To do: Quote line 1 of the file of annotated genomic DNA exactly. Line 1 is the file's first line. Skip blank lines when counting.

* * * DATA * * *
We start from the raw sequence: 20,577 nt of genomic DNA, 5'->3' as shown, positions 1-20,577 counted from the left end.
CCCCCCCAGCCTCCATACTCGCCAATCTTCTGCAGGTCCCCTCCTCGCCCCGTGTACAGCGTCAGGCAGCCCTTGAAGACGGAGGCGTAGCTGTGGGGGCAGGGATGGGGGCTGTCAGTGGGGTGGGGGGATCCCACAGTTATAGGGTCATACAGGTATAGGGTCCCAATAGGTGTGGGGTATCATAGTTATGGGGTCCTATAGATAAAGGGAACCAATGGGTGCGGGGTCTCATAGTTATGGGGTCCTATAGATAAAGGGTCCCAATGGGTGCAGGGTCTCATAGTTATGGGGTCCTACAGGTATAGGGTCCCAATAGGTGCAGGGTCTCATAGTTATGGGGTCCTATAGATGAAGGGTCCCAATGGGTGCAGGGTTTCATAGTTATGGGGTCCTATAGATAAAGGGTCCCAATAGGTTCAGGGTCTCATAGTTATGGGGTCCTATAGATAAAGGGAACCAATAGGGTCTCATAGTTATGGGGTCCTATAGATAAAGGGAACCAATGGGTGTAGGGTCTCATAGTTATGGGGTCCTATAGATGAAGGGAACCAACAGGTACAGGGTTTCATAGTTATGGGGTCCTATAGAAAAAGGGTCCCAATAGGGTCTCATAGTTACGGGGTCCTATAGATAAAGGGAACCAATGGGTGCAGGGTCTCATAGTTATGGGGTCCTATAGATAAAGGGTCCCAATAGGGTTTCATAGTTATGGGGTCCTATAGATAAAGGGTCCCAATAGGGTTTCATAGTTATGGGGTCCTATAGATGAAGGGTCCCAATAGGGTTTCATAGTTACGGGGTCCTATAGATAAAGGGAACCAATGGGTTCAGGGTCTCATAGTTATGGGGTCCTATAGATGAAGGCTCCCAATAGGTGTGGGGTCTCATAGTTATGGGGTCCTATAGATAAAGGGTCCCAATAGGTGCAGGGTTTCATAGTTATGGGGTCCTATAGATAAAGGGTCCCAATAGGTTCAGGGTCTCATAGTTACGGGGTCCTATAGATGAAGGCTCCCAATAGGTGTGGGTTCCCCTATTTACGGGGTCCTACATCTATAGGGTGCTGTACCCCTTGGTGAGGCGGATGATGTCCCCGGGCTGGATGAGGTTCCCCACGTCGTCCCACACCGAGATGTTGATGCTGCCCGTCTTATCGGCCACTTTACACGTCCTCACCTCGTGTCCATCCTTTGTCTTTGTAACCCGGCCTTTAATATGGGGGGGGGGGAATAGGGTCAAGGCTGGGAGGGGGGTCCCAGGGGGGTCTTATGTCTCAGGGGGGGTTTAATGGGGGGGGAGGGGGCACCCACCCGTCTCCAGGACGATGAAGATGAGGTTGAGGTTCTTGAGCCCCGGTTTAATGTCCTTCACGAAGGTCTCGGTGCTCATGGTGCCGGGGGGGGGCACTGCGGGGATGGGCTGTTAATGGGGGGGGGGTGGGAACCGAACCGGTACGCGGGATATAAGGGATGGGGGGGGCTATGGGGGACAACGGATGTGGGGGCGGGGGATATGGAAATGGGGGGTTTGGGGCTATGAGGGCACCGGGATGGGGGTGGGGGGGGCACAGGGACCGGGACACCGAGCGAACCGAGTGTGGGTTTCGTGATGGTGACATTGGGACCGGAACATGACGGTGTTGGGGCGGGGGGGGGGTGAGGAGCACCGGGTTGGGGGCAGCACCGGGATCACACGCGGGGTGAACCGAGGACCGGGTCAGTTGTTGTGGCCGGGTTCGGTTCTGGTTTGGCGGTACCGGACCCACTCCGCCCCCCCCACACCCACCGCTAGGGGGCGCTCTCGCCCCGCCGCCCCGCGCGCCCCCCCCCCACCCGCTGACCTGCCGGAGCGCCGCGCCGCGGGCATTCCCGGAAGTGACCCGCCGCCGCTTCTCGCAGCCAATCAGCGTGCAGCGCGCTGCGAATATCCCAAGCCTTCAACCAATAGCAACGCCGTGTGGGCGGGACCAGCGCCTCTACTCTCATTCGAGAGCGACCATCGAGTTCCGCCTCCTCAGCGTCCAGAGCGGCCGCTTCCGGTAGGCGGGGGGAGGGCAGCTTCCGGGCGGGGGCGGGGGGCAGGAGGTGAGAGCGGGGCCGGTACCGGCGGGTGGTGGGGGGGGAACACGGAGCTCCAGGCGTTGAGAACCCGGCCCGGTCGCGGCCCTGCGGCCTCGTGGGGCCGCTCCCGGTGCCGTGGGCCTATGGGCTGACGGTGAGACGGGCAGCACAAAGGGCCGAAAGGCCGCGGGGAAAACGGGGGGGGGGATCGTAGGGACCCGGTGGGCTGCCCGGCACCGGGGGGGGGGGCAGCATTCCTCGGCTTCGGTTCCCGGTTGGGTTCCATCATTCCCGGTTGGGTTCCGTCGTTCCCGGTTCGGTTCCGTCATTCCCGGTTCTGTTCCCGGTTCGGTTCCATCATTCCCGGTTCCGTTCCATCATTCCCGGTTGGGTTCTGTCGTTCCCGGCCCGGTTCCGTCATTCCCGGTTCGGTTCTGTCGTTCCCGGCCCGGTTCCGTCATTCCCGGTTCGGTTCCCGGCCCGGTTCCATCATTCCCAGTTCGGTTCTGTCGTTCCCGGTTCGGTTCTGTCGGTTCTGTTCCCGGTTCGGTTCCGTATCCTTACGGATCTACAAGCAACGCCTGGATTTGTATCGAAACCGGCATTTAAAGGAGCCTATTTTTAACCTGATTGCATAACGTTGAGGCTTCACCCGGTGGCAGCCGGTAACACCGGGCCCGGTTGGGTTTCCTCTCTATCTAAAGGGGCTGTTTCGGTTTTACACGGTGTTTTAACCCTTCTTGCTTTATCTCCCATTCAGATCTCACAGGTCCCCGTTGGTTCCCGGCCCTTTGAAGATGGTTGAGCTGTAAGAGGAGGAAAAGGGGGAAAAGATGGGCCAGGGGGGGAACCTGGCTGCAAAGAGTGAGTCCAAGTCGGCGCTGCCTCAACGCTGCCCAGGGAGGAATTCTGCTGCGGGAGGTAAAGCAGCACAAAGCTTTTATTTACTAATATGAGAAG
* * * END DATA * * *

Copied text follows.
We start from the raw sequence: 20,577 nt of genomic DNA, 5'->3' as shown, positions 1-20,577 counted from the left end.